The Gabrielino-Tongva Springs Foundation is a 501(c)(3) non-profit corporation established to preserve and protect the Kuruvungna Village Springs site located at University High School in Los Angeles. The Foundation is a community organization dedicated to preserving the heritage site and educating the public about the history as well as preserving the natural and cultural resources of the area.
The Foundation conducts outreach programs in which teachers educate high school and college age students as well as the public about the environment and California Indian history with special attention given to the indigenous Gabrielino-Tongva Indians which once made the site at University High School their home.
The Foundation has created a cultural center at the site which now serves as a repository of artifacts, historical documents, photo collections and other historical resources directly associated with the history of the Tongva people as well as the High School.
In 1992 the 2-acre site had been abandoned and neglected. Descendants of the Gabrielino-Tongva, alumni of University High School and local volunteers began a campaign to preserve and protect the springs and began the cleanup and restoration of the site. Alliances created with State Senator Tom Hayden and other community activists led to the formation of the Gabrielino-Tongva Springs Foundation (GTSF), a 501(c)(3) non-profit organization dedicated to protecting, preserving and restoring the Sacred Springs and surrounding area. The foundation now maintains the site under a lease agreement with University High School and LAUSD.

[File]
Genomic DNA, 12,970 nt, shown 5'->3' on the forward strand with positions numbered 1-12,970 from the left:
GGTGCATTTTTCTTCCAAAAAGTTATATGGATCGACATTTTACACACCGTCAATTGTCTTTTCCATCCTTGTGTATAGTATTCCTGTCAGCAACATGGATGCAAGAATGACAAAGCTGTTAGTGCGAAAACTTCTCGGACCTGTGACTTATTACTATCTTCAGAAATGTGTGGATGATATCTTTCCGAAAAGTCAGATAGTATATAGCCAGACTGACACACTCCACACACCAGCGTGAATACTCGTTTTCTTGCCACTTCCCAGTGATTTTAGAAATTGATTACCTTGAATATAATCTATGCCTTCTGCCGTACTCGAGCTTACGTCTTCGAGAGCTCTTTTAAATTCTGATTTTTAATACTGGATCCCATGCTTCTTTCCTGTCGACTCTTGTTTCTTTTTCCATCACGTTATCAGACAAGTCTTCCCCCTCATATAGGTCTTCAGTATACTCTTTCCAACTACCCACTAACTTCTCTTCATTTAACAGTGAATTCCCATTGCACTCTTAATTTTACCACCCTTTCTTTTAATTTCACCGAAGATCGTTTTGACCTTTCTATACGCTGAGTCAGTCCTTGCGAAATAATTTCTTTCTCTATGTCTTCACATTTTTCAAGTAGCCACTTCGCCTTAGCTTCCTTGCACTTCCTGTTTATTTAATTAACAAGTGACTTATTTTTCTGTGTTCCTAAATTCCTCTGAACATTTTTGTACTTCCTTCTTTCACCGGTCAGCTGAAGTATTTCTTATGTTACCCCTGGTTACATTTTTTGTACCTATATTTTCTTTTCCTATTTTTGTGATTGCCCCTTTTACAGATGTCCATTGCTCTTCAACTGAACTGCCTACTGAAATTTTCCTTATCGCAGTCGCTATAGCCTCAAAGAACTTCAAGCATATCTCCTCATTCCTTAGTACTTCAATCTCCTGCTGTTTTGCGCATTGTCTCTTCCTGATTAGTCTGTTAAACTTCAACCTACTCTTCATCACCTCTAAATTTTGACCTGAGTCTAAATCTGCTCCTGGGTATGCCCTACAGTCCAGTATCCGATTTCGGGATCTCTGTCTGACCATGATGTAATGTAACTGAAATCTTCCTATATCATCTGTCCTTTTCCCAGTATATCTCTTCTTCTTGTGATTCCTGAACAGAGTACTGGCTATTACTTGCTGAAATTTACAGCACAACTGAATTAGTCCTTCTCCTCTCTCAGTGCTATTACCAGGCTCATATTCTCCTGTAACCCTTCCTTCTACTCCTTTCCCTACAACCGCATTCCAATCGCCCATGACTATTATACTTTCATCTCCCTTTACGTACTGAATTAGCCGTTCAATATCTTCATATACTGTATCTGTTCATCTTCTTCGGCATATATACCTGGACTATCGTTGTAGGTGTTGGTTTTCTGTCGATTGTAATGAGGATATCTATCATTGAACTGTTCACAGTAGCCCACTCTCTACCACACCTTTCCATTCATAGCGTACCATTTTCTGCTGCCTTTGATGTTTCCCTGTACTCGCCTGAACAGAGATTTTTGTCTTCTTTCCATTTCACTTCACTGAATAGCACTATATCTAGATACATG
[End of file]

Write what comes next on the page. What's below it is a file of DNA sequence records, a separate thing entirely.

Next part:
In 1998, the efforts of the foundation resulted in Senate Bill 1956, sponsored by Senator Tom Hayden and signed by Governor Pete Wilson, which provided $250,000 for the preservation of the Springs.
A Task Force of professional consultants, including Hydrologists, Planners, Architects as well as Native Americans and LAUSD staff was formed to create a framework for restoring and preserving the sanctity of the historic Gabrielino-Tongva village site. The Task Force recommendations included the removal of invasive plants and replacement with native plants, use of spring water for irrigation, the creation of a Tongva village and gardens for education and cultural preservation, and the establishment of a museum and visitor center.
In 2021, a restoration phase was implemented with volunteer and in-kind contributions from community members and local businesses. Abandoned structures, debris, dead trees and brush, invasive plants have been removed and hundreds of local native species are being planted throughout the site. The ponds were cleaned and restored; invasive crawfish were eradicated allowing for the introduction of threatened native creatures. Gardens, orchards and landscapes have been established using a solar powered system for irrigation with spring water. The village of Kuruvungna is being revitalized with the communal construction of a traditional thatched kiiy. The foundation is maintaining the existing cultural center in a re-purposed former classroom to exhibit artifacts, maps, photographs, and displays of the remarkable history of the site.